Also, a great way to turn a shop is for the organic leader to be punished by the company because then that’s a company betrayal that’s unconsciously felt among those who follow the organic leader.

3. Organizing for the Whole Worker.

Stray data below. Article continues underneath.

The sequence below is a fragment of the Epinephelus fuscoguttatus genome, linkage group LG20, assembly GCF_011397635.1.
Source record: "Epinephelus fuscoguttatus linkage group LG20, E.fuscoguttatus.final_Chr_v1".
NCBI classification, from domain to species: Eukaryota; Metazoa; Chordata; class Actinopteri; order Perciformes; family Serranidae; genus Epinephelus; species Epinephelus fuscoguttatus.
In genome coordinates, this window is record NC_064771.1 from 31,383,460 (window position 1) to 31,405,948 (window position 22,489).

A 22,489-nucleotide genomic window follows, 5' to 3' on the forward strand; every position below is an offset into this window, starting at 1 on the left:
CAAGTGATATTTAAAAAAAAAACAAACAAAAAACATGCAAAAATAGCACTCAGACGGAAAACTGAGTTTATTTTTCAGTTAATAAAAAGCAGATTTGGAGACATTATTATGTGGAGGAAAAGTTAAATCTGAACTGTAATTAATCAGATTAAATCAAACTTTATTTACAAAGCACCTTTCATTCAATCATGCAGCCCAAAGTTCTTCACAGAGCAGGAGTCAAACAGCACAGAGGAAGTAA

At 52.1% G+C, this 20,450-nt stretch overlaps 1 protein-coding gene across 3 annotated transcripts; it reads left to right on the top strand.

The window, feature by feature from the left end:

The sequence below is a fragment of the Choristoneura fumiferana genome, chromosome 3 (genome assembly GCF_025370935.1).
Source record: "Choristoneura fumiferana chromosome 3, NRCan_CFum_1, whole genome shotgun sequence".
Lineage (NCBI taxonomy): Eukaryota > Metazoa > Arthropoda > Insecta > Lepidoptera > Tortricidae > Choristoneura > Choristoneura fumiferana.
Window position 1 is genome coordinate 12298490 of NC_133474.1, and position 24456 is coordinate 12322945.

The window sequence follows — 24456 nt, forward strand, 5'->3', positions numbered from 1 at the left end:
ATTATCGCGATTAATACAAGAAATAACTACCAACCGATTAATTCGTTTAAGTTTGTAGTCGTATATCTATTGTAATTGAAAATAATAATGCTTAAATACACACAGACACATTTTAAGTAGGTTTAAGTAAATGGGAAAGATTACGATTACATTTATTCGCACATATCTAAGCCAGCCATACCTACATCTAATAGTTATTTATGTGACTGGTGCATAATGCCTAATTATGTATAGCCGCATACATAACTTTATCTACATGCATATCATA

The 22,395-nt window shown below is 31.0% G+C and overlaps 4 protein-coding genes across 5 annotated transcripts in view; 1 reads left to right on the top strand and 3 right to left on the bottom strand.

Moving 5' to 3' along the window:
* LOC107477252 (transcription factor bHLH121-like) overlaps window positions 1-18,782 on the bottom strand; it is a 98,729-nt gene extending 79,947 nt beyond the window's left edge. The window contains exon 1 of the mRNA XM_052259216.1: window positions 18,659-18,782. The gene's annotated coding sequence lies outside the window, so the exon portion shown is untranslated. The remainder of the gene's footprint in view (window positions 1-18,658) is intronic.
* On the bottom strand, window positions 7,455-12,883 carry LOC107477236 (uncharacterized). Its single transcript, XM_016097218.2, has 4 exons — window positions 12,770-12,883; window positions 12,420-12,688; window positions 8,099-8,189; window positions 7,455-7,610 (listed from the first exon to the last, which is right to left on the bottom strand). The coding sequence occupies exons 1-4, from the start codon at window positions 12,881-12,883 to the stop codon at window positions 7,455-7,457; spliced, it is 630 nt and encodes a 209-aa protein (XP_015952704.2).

McAlevey: Again, there are two models, one is trained on winning concessions from the employer, where the workers are a factor but only one factor; the other is trained on getting workers prepared to struggle for their rights through a strike, so the real important factors are the factors that affect the workers’ disposition to strike, not the employers’ disposition to concede. The first model is popular but hollow. The second model requires workers who are prepared to engage in high risk collective action. In order to carry off the second model, we need to organize through the workers’ community institutions and see that workers are part of a broader community. We need to do this for a few reasons, including the fact that so many workers are service and care workers whose clients are in the community. She also mentions anti-union ideology pervading shop floors in anti-union states, and the thing about ideology is that it resists reason and evidence.